• Allen Blasdell

Good Boudoir Photography and Bad Boudoir Photography

Snaps versus artistic, professionally created images.

Ok so I'm going to be critical and a bit outspoken here.

Most Boudoir photographs are, in my opinion, snaps of women in their underwear

Good photography is all about LIGHT It's then about storytelling and emotion

It's then about Pose

Ok, it's actual way more complicated but it's certainly NOT a case of grab a camera, ask your client to stand there in her undies while you snap off a few shots.

Sad to say that probably 80% of the images offered by "Boudoir Photographers" are exactly that. There's not a moments thought given to the light, either it's direction or softness. There's often little emotion or, it's so false that it just looks like a model who's wondering how long this is going to take. There's not even any effort to create a clutter free background - I've seen cups, kids toys and hubbies shoes in shots and of course power sockets and light switches.

Boudoir Photos should be "art"

Contrast that kind of shot with what I do.

I use a converted small cart lodge as my studio - it has a huge retractable patio door 10 feet wide but with curtains so I can control exactly where the light comes from. This is natural light and the patio door faces North so never gets any harsh direct sunlight. There's zero clutter yet it's obviously a bedroom - as this IS Boudoir photography after all!

As the shoot always happens in the studio everything is always predictable so we move efficiently from one set-up to another and my clients always feel I know what I'm doing which gives them confidence. There's a shower room large enough to act as a changing room and clients are encouraged to use several outfits during the 2 hour shoot. Finally there's "gear" Even good photographers are limited if they don't have the right equipment for the job. The right photographic equipment for Boudoir Photography is a high resolution full frame camera with a fast prime lens. I can choose from either my Sony A7iii or my Nikon D810 and whilst the Nikon is 6 years old I use it primarily due to it's better image quality, especially when clients ask for a 40x30 print. It also allow me to use my quite old 50mm F1.4 lens - it's not as sharp as modern lenses but has a way of creating beautiful, artistic images.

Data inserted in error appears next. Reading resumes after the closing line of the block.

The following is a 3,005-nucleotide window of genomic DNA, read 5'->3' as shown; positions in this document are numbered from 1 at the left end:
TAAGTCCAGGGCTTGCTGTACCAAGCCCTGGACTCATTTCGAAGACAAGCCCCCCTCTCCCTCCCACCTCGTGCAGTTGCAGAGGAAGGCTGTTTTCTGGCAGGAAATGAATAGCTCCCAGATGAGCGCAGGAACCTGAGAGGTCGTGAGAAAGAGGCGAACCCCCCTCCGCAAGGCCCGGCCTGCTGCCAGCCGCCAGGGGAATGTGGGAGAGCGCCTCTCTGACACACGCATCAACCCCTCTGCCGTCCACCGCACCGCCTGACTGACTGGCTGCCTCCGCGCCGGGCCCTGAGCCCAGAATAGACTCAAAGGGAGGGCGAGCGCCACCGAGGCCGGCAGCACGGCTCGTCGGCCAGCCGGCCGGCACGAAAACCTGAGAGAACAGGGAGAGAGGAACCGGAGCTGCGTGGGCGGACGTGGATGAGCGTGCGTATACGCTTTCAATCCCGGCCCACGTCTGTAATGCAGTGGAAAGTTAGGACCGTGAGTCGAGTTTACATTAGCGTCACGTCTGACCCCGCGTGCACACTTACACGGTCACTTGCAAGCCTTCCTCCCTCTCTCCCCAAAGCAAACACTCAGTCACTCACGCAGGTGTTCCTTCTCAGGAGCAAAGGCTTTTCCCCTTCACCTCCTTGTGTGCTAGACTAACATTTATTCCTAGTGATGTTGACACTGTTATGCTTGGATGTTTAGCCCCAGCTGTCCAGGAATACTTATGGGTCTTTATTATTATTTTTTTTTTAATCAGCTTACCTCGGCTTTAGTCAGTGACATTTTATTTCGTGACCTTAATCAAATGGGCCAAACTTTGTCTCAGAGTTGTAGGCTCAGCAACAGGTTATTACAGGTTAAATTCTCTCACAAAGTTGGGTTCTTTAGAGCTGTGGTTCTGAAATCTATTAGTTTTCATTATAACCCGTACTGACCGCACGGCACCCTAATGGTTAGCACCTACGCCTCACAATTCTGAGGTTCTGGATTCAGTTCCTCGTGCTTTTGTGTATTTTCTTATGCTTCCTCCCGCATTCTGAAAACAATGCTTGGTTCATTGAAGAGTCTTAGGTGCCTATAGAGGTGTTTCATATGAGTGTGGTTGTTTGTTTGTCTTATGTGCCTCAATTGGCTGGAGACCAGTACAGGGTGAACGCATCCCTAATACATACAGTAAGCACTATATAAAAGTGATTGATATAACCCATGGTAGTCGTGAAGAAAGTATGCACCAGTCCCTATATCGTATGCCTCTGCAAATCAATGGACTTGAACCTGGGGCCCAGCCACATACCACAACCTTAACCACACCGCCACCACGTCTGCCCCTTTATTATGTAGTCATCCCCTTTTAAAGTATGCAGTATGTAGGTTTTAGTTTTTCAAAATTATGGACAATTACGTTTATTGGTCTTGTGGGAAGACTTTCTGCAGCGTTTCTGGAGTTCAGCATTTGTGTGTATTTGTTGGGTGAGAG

Then there's editing

An image from the camera is the raw material and I spend a lot of time in Lightroom perfecting every photo to be as good as it possibly can be.

That work would include getting the shadows and highlights balanced, accentuating the women, sharpening and blurring, and much more. I create a gallery of usually around 40 images to present to the client.

Then there are Prints

I know we live in a digital age but as humans we've lived with "human size" pictures for a million years. From cave paintings to Rembrandt to our famous photographers - all produce work that relates to us and to our real world size. The current 5" phone screen simply fails miserably to convey the real beauty of these boudoir images. I therefore offer a selection of top quality but affordable prints, acyrlics, and framed prints to do justice to the beauty that is my client.

That all adds up, in my view, to "proper" Boudoir Photography

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I've just got to do the Boudoir Shoots with the 2 Women who won my June Free Boudoir Shoot Competition. I thought it only fair to have two winners. So thank you to everyone who entered and I'm pleased